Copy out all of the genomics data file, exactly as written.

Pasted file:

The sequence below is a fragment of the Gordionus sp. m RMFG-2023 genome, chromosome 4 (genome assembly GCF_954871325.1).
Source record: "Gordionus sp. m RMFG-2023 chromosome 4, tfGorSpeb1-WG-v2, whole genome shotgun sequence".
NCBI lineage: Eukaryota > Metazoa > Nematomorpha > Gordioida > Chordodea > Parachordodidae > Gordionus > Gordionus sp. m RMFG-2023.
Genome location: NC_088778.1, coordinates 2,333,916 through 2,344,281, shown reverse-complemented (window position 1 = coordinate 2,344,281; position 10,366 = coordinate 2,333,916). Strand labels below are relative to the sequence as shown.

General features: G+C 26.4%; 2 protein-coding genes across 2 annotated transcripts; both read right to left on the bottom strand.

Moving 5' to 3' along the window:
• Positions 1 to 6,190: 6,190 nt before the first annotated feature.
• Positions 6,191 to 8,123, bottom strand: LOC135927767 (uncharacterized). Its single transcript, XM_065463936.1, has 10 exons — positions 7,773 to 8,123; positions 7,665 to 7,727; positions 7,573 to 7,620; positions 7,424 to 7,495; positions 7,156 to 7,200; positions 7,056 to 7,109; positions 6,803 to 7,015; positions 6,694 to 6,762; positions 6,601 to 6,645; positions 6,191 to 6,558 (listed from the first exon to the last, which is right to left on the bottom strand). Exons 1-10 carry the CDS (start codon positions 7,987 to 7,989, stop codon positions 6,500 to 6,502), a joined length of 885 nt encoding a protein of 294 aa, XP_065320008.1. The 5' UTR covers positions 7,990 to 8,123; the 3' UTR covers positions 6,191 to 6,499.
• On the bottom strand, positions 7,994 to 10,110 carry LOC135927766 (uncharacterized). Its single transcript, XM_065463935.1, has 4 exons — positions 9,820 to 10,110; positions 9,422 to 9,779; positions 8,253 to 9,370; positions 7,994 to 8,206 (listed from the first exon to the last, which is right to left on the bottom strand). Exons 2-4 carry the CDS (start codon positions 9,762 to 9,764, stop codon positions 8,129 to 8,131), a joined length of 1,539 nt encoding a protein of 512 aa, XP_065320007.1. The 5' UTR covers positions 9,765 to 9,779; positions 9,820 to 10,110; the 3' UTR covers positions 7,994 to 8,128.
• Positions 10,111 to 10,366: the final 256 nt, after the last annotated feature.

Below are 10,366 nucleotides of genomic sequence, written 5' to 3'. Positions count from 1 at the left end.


The sequence below is a fragment of the Gordionus sp. m RMFG-2023 genome, chromosome 4 (genome assembly GCF_954871325.1).
Source record: "Gordionus sp. m RMFG-2023 chromosome 4, tfGorSpeb1-WG-v2, whole genome shotgun sequence".
NCBI lineage: Eukaryota > Metazoa > Nematomorpha > Gordioida > Chordodea > Parachordodidae > Gordionus > Gordionus sp. m RMFG-2023.
Genome location: NC_088778.1, coordinates 2,333,916 through 2,344,281, shown reverse-complemented (window position 1 = coordinate 2,344,281; position 10,366 = coordinate 2,333,916). Strand labels below are relative to the sequence as shown.

General features: G+C 26.4%; 2 protein-coding genes across 2 annotated transcripts; both read right to left on the bottom strand.

Moving 5' to 3' along the window:
• Positions 1 to 6,190: 6,190 nt before the first annotated feature.
• Positions 6,191 to 8,123, bottom strand: LOC135927767 (uncharacterized). Its single transcript, XM_065463936.1, has 10 exons — positions 7,773 to 8,123; positions 7,665 to 7,727; positions 7,573 to 7,620; positions 7,424 to 7,495; positions 7,156 to 7,200; positions 7,056 to 7,109; positions 6,803 to 7,015; positions 6,694 to 6,762; positions 6,601 to 6,645; positions 6,191 to 6,558 (listed from the first exon to the last, which is right to left on the bottom strand). Exons 1-10 carry the CDS (start codon positions 7,987 to 7,989, stop codon positions 6,500 to 6,502), a joined length of 885 nt encoding a protein of 294 aa, XP_065320008.1. The 5' UTR covers positions 7,990 to 8,123; the 3' UTR covers positions 6,191 to 6,499.
• On the bottom strand, positions 7,994 to 10,110 carry LOC135927766 (uncharacterized). Its single transcript, XM_065463935.1, has 4 exons — positions 9,820 to 10,110; positions 9,422 to 9,779; positions 8,253 to 9,370; positions 7,994 to 8,206 (listed from the first exon to the last, which is right to left on the bottom strand). Exons 2-4 carry the CDS (start codon positions 9,762 to 9,764, stop codon positions 8,129 to 8,131), a joined length of 1,539 nt encoding a protein of 512 aa, XP_065320007.1. The 5' UTR covers positions 9,765 to 9,779; positions 9,820 to 10,110; the 3' UTR covers positions 7,994 to 8,128.
• Positions 10,111 to 10,366: the final 256 nt, after the last annotated feature.

Below are 10,366 nucleotides of genomic sequence, written 5' to 3'. Positions count from 1 at the left end.